There are multiple reasons for the width observed in a spectrum.
First of all there is always a width simply due to the precision of the measurement. If the measurement was taken with poor resolution, you will get a broad spectrum even if the underlying molecule has a stick spectrum. In that case the width is not a feature of the molecule but of your measurement apparatus and the measurement has only a very limited information content. If the resolution is bad, the sticks merge and you get one broad peak instead. You can determine if that's the case if you do the measurement with higher resolution. The peaks will get more narrow and your broad peak will separate into multiple peaks with smaller width.
Besides that, there is also a natural limit for the width of the peaks due to the limited lifetime of excited states. Mark Mitchison answer addresses that point very accurately. The lifetime of excited states limits the width of peak to a minimum and you can't decrease the width of peaks below this limit no matter how good your setup is. This width is a property of your molecule and allows you to determine/define the lifetime of an excited state.
Besides this, we have broadening due to the environment of a molecule and simply the fact that we typically measure a whole bunch of molecules at once and not a single lonely one. Measurements of single molecules/atoms are possible but require advanced experimental techniques. These measurements look alot more like stick spectra that are known from atoms but typical measurements of organic molecules are done at room temperater in solution. In in that scenario environment/solvent effects have a large effect on the shape of the spectrum.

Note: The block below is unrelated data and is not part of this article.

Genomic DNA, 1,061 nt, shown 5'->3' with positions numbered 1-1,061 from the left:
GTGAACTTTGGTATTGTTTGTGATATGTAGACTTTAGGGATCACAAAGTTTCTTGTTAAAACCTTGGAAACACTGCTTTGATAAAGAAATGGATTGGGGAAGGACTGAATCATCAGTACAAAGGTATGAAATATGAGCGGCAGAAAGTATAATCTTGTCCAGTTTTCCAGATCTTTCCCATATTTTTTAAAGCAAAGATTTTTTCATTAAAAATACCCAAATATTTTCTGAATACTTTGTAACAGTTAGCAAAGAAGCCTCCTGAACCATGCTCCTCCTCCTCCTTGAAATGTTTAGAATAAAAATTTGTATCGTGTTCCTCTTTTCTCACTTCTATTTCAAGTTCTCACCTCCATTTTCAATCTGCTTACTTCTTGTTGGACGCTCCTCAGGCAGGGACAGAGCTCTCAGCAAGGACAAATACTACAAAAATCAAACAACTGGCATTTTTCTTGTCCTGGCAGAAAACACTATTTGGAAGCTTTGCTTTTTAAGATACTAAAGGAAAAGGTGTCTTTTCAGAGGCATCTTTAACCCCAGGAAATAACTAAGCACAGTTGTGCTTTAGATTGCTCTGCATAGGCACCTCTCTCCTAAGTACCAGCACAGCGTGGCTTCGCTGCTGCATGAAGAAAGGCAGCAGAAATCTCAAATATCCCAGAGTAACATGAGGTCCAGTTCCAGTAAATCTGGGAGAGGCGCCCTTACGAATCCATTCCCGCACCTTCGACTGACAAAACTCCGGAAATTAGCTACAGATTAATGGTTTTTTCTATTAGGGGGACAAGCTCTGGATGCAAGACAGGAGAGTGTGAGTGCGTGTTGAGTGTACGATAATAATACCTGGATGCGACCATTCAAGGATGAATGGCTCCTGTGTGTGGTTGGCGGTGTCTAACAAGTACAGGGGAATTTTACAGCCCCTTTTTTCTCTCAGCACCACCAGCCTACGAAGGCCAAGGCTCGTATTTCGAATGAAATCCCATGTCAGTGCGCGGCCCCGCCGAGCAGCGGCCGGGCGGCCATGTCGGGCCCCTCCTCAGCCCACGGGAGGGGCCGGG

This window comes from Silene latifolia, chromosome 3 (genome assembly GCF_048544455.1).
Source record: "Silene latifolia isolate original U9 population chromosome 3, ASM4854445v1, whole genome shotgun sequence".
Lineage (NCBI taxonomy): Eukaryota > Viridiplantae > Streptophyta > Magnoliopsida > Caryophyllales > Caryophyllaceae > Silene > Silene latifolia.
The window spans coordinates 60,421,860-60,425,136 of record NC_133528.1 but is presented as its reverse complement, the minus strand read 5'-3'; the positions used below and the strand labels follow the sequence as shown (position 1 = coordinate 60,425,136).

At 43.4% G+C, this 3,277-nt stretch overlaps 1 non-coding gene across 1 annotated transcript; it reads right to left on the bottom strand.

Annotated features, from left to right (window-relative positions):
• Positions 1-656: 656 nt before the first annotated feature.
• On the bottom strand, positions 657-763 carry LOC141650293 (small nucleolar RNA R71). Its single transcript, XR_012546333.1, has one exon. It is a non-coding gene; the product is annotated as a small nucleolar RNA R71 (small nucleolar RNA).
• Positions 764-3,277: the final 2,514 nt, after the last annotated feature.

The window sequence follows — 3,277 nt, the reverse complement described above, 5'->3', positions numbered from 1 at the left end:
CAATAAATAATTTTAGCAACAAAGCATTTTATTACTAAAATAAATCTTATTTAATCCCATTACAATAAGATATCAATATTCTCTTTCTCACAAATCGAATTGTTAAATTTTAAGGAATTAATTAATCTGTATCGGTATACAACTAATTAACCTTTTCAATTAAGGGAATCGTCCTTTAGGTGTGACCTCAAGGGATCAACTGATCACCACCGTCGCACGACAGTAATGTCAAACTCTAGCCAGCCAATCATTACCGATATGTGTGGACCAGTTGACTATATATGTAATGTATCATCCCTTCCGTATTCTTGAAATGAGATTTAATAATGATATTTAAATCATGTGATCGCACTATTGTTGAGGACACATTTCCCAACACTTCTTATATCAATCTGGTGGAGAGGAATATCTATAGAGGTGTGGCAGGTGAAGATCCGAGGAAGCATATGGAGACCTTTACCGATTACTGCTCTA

In the shown example i would assume that the measurement was done at room temperature in solution. In that case, every molecule has a different local environment which affects the energy of the states contributing to the absorption spectrum. The broad spectrum that we see can thus be seen as sum of many(lets say we have a concentration of one milli mol ~ 10^20 molecules) slightly shifted spectra. This summation will results in a very broad spectrum even if you do have good precision for single given spectrum. Just imagine the sum of 10^20 gaussians with small width spread around a central frequency, the sum will be one broad gaussian if the spread is noticeable.
Assigning peaks to states is thus not straight forward especially not in molecules were you have electronic states, vibrational states, rotational states, spin states ... Most of the states get mashed up under one broad signal and can only be separated clearly into single peaks if the experimental setup is carefully designed to do so.